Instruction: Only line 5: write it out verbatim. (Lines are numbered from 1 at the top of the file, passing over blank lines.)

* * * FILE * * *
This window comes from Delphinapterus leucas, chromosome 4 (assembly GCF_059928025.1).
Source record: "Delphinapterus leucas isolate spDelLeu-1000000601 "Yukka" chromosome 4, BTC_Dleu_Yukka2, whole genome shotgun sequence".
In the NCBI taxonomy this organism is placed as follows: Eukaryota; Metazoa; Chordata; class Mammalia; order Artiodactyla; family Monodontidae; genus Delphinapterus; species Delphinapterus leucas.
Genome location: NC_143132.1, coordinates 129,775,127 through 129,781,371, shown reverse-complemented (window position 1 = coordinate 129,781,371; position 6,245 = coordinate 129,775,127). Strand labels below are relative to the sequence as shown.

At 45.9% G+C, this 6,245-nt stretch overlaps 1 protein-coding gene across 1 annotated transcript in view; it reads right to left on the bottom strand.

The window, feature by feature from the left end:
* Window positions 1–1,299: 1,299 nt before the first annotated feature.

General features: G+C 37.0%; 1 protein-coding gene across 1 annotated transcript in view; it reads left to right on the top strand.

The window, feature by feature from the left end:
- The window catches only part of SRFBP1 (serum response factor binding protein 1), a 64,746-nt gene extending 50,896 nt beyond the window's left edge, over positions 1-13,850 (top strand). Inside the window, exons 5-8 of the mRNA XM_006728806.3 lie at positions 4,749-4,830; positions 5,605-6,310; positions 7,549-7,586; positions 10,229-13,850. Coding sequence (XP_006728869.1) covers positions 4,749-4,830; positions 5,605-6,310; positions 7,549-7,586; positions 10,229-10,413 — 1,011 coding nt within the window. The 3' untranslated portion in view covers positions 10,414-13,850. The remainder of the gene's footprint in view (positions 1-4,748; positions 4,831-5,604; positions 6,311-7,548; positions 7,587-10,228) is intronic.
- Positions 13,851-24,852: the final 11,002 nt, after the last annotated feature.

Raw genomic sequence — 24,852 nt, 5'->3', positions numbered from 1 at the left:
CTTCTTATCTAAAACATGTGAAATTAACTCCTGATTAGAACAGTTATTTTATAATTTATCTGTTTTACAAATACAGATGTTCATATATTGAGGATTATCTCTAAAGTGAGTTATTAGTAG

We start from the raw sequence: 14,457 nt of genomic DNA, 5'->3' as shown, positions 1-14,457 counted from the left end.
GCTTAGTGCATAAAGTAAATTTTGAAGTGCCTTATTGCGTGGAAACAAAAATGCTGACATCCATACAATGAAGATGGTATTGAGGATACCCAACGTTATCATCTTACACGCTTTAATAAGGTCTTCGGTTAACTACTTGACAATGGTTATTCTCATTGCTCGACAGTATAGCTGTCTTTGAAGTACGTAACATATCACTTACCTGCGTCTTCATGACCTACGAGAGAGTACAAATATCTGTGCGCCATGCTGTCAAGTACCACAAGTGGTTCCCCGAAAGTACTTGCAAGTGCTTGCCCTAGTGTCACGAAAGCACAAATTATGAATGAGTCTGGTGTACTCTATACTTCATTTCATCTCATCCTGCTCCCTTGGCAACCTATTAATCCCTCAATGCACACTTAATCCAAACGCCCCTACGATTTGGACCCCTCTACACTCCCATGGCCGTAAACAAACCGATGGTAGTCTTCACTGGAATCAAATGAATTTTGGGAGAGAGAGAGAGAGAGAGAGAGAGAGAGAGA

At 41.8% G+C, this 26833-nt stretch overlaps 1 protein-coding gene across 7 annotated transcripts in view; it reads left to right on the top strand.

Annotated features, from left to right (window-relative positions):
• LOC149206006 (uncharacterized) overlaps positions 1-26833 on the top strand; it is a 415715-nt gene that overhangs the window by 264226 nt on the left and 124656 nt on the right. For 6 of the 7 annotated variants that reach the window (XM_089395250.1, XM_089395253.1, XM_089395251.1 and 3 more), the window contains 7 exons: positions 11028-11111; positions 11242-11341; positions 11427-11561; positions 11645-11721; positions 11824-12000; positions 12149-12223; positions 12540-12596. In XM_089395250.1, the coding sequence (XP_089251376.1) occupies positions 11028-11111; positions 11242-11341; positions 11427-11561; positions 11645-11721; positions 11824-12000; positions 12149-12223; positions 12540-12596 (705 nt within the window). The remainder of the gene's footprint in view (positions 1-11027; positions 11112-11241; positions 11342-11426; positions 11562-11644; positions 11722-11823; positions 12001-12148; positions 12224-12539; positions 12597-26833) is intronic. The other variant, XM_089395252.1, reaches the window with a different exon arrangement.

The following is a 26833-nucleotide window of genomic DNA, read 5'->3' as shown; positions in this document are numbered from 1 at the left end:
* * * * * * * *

At 45.9% G+C, this 6,245-nt stretch overlaps 1 protein-coding gene across 1 annotated transcript in view; it reads right to left on the bottom strand.